• Social data without a sophisticated text analytics capability is a nightmare and leads to confusion. Ensure you’ve employed a well-oiled text analytics machine before you invest in social as part of CX, otherwise you’ll end up with just more big data sitting on a screen, with no purpose but to cost you time and money.

Where to start: Back up. Breathe. Ask yourself why you’re collecting social data and how you plan to use it to reach your CX goals. If you don’t know the answer to either question, push pause on the social data drowning and recalibrate to ensure social is working for your customer understanding effort, not against it. Then, engage your trusted and independent advisor(s) to help you curate the right NLP engine to fit your specific business needs.

3. Leverage social to augment other research

  • Leveraging social data, including imagery from sources like Instagram and Pinterest, companies can add a rich layer of insight to more traditional research.
  • Using unsolicited feedback, video, and images from the social sphere, CX teams can create more engaging internal materials and garner deeper buy in from stakeholders across the business.
  • Flip your annual analytics plan on its head and allow customer-generated data to guide your strategy, for a customer-centric approach to research.

Where to start: As an inexpensive test and quick win, collect a few publicly available customer videos or images from social channels and put together a simple highlight reel (you don’t need anything fancy, just your smart phone). Next time you host an internal CX planning meeting, share the reel with your colleagues and CX program stakeholders to drive engagement and buy-in for the broader initiative. This exercise is particularly useful for journey/experience mapping.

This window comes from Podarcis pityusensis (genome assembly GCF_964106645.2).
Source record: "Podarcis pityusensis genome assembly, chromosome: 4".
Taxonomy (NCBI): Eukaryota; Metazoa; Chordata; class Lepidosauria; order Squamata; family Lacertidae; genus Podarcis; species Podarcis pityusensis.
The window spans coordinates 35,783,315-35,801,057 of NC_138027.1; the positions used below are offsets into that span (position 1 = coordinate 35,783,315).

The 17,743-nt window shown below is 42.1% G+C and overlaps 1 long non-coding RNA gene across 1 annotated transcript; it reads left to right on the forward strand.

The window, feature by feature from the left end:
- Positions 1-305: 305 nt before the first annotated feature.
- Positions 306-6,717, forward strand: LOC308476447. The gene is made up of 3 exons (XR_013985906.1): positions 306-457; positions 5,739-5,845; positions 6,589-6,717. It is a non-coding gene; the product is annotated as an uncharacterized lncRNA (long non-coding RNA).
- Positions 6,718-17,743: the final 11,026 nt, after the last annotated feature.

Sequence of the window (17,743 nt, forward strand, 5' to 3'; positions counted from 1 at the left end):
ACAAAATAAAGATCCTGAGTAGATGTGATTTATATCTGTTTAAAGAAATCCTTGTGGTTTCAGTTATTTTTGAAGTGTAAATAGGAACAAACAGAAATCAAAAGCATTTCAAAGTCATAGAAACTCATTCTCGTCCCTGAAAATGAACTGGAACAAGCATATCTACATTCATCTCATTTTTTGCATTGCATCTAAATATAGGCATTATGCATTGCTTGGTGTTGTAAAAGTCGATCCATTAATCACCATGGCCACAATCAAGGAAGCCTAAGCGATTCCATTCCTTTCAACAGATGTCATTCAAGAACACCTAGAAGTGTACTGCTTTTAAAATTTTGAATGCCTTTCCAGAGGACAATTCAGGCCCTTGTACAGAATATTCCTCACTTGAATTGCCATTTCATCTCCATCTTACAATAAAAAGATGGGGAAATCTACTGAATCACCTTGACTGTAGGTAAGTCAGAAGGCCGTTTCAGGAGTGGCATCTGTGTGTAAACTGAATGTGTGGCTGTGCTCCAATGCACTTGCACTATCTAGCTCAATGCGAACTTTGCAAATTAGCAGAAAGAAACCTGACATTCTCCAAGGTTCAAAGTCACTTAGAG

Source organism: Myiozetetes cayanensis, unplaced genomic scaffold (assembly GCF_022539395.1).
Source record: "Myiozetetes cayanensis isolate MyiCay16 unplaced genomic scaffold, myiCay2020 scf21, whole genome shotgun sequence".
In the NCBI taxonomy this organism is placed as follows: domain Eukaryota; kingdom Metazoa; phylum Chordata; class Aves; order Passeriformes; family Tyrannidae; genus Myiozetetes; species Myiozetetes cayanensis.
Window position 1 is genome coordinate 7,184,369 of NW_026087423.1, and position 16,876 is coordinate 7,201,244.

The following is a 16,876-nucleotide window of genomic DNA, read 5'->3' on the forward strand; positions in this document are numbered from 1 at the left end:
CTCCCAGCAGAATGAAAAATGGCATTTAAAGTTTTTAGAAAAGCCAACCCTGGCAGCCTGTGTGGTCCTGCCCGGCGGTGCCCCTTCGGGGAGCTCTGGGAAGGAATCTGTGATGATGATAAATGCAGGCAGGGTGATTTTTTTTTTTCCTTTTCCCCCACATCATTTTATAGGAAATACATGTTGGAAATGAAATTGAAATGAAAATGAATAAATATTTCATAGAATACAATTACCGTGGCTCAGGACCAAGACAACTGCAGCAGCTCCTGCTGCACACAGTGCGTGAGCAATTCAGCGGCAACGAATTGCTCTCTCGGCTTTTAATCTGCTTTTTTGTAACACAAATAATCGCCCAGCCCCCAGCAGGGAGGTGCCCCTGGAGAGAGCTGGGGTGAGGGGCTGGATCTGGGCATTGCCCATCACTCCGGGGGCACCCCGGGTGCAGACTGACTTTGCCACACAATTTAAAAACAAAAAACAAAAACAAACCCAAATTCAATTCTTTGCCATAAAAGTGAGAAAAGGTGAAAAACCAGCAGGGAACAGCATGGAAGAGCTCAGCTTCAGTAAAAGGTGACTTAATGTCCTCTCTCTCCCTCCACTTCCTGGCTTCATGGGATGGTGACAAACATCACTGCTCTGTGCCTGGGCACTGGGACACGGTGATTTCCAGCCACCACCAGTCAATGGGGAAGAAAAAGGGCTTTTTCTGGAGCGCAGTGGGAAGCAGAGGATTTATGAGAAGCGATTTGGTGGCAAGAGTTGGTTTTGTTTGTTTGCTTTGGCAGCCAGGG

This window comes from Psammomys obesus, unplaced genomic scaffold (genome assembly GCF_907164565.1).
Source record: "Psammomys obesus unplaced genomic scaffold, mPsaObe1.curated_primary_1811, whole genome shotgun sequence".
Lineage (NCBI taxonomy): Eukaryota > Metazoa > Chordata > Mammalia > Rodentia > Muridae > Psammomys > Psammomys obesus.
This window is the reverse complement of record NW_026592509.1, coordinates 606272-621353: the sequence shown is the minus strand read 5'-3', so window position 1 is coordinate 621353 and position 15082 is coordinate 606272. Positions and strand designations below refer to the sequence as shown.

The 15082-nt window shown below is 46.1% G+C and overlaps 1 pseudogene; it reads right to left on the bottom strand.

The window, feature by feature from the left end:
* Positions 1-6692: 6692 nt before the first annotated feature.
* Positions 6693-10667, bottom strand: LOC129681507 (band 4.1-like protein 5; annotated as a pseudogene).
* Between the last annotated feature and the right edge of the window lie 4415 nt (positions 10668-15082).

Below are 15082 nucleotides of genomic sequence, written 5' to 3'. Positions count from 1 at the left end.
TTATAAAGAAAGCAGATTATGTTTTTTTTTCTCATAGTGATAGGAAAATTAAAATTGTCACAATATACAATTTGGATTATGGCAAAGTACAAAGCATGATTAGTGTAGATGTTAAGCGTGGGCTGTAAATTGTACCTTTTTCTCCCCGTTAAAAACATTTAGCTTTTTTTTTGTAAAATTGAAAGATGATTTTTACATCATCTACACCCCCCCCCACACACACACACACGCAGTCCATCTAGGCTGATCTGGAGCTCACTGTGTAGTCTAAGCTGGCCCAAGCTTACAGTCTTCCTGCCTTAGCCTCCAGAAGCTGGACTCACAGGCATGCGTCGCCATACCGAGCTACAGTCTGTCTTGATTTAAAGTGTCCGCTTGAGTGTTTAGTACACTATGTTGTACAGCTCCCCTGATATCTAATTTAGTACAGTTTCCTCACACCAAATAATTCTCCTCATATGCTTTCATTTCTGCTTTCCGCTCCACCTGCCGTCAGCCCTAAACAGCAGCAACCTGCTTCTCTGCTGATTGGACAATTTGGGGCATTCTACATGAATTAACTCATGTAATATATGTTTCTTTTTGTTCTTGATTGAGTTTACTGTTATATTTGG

In sum:

While social media will never completely replace market research or surveys, its ability to augment efforts to understand customers is undeniable. Its impact on the relationship between brands and customers is a dynamic any company that wants to succeed should take seriously. It is time to embrace the reality that customers are having loads of important and unsolicited conversations online; conversations that leading brands leverage, and lagging brands ignore. Harnessed and synthesized in a meaningful way, unstructured social data can fuel your next “ah-ha” CX moment. One such moment for Coleman, perhaps, could have started in that Arizona campsite.